Addressing the SCO summit via video link, Russian President Vladimir Putin said that he believed it “makes sense to work with the United States [and] other Western countries for a gradual unfreezing of Afghanistan’s reserves and restoring programmes through the World Bank and the International Monetary Fund”.
Blaming Washington in large part for the dire straits besetting Afghanistan, Putin added: "The main part of the expenses related to Afghanistan's post-conflict rebuilding should be borne by the United States and Nato countries who are directly responsible for the grave consequences of their prolonged presence in the country."
As the former Trump administration negotiated the US pullout from Afghanistan, the Taliban gained more and more legitimacy, but their interim government has not been recognised by the major powers. Ex-American secretary of state Mike Pompeo, third left, is seen meeting with Taliban leaders in Qatar in September 2020. (Image: US Dept of State, public domain).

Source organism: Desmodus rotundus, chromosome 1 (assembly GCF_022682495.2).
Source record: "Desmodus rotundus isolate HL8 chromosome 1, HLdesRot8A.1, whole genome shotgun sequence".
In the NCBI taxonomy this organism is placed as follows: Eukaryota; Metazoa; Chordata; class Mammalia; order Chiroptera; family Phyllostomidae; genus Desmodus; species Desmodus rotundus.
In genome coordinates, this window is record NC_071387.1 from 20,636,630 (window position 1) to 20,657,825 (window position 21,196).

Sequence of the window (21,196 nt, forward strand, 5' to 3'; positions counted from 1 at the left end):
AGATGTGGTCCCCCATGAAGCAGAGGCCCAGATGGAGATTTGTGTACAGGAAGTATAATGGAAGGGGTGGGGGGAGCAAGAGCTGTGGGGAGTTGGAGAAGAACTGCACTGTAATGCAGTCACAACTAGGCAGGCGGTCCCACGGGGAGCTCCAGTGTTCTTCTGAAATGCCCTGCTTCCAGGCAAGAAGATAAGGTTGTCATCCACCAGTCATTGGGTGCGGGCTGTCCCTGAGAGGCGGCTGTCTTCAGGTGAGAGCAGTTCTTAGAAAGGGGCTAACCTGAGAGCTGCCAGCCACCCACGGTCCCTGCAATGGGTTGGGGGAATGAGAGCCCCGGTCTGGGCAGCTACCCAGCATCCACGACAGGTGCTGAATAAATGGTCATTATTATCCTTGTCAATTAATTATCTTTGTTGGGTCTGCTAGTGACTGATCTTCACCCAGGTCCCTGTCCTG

Since Taliban militants swept into Kabul on August 15, around $9bn in foreign reserves of Afghanistan’s central bank have been placed out of reach, with most of the hard currency held in the US. The International Monetary Fund, the World Bank, foreign governments and other donors have, meanwhile, suspended payments to Kabul, and standard bank transfers to individuals in the country have been blocked, leaving ordinary Afghans reeling.